Over the years, a lot of companies have tried to build an online business out of personalised gifting. Myntra is possibly the most famous example, and was one of the biggest companies in this category, until it shifted towards fashion.
Plenty of other companies have grown in that space over the years, but the market is changing fast. From customised 3D-printed rakhis to animation films for children, personalisation is no longer limited to basic products such as a pens with engravings or printed mugs.
Kloneworld is a new company that deals exclusively in interesting personalised gifts. They sell books, 3D-printed figurines and animation films. Kloneworld says its technology can create several expressions from a simple mugshot. This allows the company to create animation films in which any child can be a character.
Romil Sood, Kloneworld's Director Business Development, says the company has a tie-up with Chhota Bheem.
"When a child hears his name or sees himself in a movie, the engagement is much more," says Sood. "We just need one mugshot of the child and we can create all expressions. The child becomes a character in an animation film with Chhota Bheem."
Sood adds that Kloneworld's customised books can play a big part in education.
"Just as an example, let's take the thirsty crow story," he says. "We can make the child a character in that story. If you [children] see yourself in books, you are less likely to forget the story."
Personalised products often take more money to make and ship, so does the demand justify the effort? Pranav Prakash, one of the founders of 3D-printed gifting website Solidry, thinks so.
"People feel an emotional bond when they see something personalised," says Prakash. "There's a different glow in people's eyes when they see a personalised product. Even if it takes more effort to make, it is okay."
With personalised gifts, the challenge is in coming up with the creative ideas, and figuring out how to turn them into a product. The actual printing process doesn't take long, compared to the months spent in conceptualisation, says Prakash, pointing to the 3D-printed rakhis that the company introduced in time for the recent festival.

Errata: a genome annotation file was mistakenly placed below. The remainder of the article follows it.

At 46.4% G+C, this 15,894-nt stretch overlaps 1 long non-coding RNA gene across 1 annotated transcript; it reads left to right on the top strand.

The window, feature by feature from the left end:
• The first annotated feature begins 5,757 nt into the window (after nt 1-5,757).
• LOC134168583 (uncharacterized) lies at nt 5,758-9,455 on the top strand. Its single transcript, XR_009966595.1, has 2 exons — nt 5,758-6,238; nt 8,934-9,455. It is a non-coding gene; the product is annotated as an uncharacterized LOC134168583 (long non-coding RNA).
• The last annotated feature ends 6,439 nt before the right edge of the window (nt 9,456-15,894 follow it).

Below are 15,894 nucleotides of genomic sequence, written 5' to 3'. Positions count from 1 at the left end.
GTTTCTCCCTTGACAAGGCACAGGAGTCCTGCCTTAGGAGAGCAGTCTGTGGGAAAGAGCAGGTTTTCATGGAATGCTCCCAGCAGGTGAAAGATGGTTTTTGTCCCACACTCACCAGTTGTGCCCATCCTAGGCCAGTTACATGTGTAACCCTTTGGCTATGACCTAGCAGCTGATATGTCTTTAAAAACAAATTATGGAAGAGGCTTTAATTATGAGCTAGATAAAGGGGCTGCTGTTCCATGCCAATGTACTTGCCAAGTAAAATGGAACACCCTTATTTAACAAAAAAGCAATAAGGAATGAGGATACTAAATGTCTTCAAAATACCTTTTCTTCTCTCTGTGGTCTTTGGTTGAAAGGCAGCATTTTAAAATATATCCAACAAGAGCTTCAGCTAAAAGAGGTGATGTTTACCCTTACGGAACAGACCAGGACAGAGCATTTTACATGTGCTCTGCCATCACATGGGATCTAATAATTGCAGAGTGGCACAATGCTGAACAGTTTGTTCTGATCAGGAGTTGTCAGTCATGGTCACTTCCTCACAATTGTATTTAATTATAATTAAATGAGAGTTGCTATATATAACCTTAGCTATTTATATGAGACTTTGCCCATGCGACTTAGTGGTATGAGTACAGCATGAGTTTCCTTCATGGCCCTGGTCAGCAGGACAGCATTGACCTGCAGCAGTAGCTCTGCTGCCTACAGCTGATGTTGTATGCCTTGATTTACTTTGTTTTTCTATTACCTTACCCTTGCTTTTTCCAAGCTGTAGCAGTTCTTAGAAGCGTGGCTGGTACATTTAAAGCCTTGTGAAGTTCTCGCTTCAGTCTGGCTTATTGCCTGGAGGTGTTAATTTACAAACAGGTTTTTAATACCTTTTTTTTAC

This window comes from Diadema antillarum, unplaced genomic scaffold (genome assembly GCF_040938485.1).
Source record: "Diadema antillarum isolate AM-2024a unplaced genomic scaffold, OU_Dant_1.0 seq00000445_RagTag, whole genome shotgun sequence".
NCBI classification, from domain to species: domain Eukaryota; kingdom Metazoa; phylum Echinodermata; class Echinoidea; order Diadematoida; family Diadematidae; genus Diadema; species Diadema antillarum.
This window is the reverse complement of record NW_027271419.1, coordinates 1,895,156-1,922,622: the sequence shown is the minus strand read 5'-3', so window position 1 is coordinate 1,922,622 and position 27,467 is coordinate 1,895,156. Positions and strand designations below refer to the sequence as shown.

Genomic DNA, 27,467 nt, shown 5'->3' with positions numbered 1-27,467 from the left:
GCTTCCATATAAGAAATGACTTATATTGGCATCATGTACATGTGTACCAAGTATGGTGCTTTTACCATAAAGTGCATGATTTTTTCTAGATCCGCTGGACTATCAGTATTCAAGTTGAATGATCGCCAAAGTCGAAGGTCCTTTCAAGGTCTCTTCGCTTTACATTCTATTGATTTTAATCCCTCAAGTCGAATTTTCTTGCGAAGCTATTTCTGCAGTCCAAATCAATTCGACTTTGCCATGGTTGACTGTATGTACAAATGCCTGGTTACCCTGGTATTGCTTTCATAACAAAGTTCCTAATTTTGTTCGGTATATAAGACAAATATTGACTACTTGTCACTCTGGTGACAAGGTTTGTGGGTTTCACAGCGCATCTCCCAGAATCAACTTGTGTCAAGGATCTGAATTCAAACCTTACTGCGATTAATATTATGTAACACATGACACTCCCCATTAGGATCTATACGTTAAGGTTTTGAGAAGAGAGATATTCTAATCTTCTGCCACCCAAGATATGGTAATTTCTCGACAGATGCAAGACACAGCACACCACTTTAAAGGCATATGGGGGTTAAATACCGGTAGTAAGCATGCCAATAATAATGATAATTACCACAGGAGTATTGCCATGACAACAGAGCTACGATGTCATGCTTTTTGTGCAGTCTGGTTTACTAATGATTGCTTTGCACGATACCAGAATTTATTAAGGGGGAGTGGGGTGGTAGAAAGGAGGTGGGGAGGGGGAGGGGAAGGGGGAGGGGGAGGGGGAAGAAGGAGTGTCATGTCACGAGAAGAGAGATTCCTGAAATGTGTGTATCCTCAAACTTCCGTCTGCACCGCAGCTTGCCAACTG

One of India's biggest online stores for personalised gifting - PrintVenue - has had more than enough demand to justify the extra time it takes to sell customised gifts.
"Yes, the demand is enough," says Saurabh Kochhar, MD and Co-Founder of PrintVenue. "In fact, we hit our capacity twice and had to expand (to keep up with the demand)."
The quest for fresh products is never-ending and, like Prakash, Kochhar feels that coming up with new ideas can be a challenge. The company encourages people to come up new ideas and incentivises submissions.
"Anyone can submit their designs and we pay them a 10 percent royalty," he says. "We take feedback from everyone - suppliers, designers and customers - for new products."
Printvenue offers a large variety of products from shirts and mugs, to chopping boards, calendars and smartphone cases. All of these can be personalised. One area that Printvenue hasn't yet ventured in is 3D printing. Kochhar says Printvenue wants to enter that space but it is trying to iron out logistics issues such as preventing breakage during shipping before rolling it out.
"We haven't cracked it yet, but we will get there," says Kochhar.
Another company in the customisation space is Exciting Lives, where you can get a range of products such as made-to-order papers, acrylic cards, and miniature 3D-printed figures made to look like yourself. CEO Rohit Saxena is of the firm belief that "unique personalised products lead the growth."
"It's easy to go out and pick a shirt or pen and get over with your gift," says Saxena. "But we realised, when you gift a unique personalised product to that someone special it not only makes a big impression but also helps you stand out from the rest and we all love to be different."
Exciting Lives works hard on expanding its range of products and ensuring prompt delivery.
"We have been working on an ever-expanding range of personalised products that you won't usually find elsewhere," says Saxena. "We also ensure that these are delivered very fast - most of these will ship as fast as standard, non-personalised products by other websites such as Flipkart or Snapdeal."
The demand for personalised products doesn't appear to be limited to big cities. Sood says Kloneworld has also received orders from towns such as Jhunjhunu in Rajasthan.
Exciting Lives says its customers are mainly from Delhi, Mumbai and Bangalore, but Saxena says orders from other cities are growing fast. Printvenue says its customer base is fairly evenly distributed across the top 20 cities in the country.
The mini Klones on Exciting Lives are sold by Kloneworld, which has also opened a store in Kolkata and has plans for another in Gurgaon.
"We are selling Klones through Exciting Lives and have contacted Flipkart, Snapdeal and Amazon too," says Kloneworld's Romil Sood.With new technologies like 3D printing making it possible to ship unique products at a fast pace, personalisation might well be the next big thing in the Indian e-commerce space.
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